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Tuesday, February 23, 2016

Lysine



Feeling like you’re moving in slow motion? You’re not alone. Our bodies metabolize fat to energy, but some days…it’s just not feeling it. Your cells aren’t lazy, but they might be hoping for more l-lysine amino acids to help pick up the pace.

Lysine is a building block for all the protein in our body. It’s important in collagen and bone formation, as well as assisting calcium absorption and hormone and antibody production. Together with iron and vitamin C, lysine helps form collagen. Carnitine, an important energy-producing compound, is synthesized from lysine and may improve fat utilization and energy production. In other words, it helps out with a lot of good things – not just energy.

L-Lysine is an essential amino acid. We need it, but we can’t synthesize it on our own. That’s why eating a diet rich in L-Lysine is recommended, but when that’s not possible, lysine supplements can be an ideal nutritional replacement.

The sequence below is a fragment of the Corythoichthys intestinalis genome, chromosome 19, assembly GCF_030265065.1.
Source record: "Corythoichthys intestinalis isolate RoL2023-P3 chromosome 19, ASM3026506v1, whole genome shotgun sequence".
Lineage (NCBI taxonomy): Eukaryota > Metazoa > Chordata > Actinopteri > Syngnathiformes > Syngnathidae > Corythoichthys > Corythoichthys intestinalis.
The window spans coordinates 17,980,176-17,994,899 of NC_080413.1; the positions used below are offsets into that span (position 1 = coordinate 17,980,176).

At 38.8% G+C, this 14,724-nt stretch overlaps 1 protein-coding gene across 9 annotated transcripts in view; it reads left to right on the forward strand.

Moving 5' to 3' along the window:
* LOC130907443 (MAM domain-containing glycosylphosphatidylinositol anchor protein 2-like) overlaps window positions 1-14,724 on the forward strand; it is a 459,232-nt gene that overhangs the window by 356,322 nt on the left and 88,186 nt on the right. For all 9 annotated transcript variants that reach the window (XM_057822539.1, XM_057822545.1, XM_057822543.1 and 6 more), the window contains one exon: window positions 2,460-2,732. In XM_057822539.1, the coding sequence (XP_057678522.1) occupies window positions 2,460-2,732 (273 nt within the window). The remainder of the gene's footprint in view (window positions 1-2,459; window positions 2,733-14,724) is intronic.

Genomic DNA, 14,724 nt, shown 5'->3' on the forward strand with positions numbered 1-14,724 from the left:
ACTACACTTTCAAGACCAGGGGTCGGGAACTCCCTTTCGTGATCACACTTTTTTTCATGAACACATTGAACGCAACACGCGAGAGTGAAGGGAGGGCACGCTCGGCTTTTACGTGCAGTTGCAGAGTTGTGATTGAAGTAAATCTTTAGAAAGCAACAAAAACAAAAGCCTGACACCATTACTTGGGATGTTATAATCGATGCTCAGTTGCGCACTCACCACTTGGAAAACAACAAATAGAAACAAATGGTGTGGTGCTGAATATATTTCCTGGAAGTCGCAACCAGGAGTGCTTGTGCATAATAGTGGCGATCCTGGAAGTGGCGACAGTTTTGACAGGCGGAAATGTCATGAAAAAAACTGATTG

Dietary Sources:

Foods rich in protein are good sources of lysine. That includes meat (specifically red meat, pork, and poultry), cheese (particularly parmesan), certain fish (such as cod and sardines), nuts, eggs, soybeans (particularly tofu, isolated soy protein, and defatted soybean flour), spirulina, and fenugreek seed. Brewer's yeast, beans and other legumes, and dairy products also contain lysine.

Available Forms:

Lysine is available in tablets, capsules, creams, and liquids, and is usually sold in the L-lysine form.